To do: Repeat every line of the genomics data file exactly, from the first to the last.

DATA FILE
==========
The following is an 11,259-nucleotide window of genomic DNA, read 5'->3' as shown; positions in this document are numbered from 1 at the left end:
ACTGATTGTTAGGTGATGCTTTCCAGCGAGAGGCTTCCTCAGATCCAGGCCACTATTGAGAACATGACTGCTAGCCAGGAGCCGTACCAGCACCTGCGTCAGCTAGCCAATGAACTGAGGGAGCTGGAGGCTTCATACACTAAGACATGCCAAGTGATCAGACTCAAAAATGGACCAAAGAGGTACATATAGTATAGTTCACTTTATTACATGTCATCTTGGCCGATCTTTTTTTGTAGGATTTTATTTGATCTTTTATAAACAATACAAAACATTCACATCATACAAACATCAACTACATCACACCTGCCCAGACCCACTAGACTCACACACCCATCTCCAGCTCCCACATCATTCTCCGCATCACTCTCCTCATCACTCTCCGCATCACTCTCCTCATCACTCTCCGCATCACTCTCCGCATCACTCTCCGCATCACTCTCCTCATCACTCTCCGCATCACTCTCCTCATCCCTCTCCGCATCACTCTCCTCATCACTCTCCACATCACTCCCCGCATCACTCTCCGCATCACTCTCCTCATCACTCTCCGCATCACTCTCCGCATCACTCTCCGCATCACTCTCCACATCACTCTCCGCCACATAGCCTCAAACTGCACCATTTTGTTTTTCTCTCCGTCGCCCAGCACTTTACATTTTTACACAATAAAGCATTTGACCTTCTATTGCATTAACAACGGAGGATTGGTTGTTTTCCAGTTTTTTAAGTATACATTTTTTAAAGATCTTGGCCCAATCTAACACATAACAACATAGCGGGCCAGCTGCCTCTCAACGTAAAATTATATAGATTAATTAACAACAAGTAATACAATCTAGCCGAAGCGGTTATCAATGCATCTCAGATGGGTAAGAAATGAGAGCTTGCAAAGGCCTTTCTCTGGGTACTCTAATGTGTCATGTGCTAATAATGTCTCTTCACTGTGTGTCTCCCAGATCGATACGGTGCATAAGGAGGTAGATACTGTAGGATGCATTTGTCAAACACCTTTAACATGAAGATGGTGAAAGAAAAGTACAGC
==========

The following is an 11,259-nucleotide window of genomic DNA, read 5'->3' as shown; positions in this document are numbered from 1 at the left end:
ACTGATTGTTAGGTGATGCTTTCCAGCGAGAGGCTTCCTCAGATCCAGGCCACTATTGAGAACATGACTGCTAGCCAGGAGCCGTACCAGCACCTGCGTCAGCTAGCCAATGAACTGAGGGAGCTGGAGGCTTCATACACTAAGACATGCCAAGTGATCAGACTCAAAAATGGACCAAAGAGGTACATATAGTATAGTTCACTTTATTACATGTCATCTTGGCCGATCTTTTTTTGTAGGATTTTATTTGATCTTTTATAAACAATACAAAACATTCACATCATACAAACATCAACTACATCACACCTGCCCAGACCCACTAGACTCACACACCCATCTCCAGCTCCCACATCATTCTCCGCATCACTCTCCTCATCACTCTCCGCATCACTCTCCTCATCACTCTCCGCATCACTCTCCGCATCACTCTCCGCATCACTCTCCTCATCACTCTCCGCATCACTCTCCTCATCCCTCTCCGCATCACTCTCCTCATCACTCTCCACATCACTCCCCGCATCACTCTCCGCATCACTCTCCTCATCACTCTCCGCATCACTCTCCGCATCACTCTCCGCATCACTCTCCACATCACTCTCCGCCACATAGCCTCAAACTGCACCATTTTGTTTTTCTCTCCGTCGCCCAGCACTTTACATTTTTACACAATAAAGCATTTGACCTTCTATTGCATTAACAACGGAGGATTGGTTGTTTTCCAGTTTTTTAAGTATACATTTTTTAAAGATCTTGGCCCAATCTAACACATAACAACATAGCGGGCCAGCTGCCTCTCAACGTAAAATTATATAGATTAATTAACAACAAGTAATACAATCTAGCCGAAGCGGTTATCAATGCATCTCAGATGGGTAAGAAATGAGAGCTTGCAAAGGCCTTTCTCTGGGTACTCTAATGTGTCATGTGCTAATAATGTCTCTTCACTGTGTGTCTCCCAGATCGATACGGTGCATAAGGAGGTAGATACTGTAGGATGCATTTGTCAAACACCTTTAACATGAAGATGGTGAAAGAAAAGTACAGC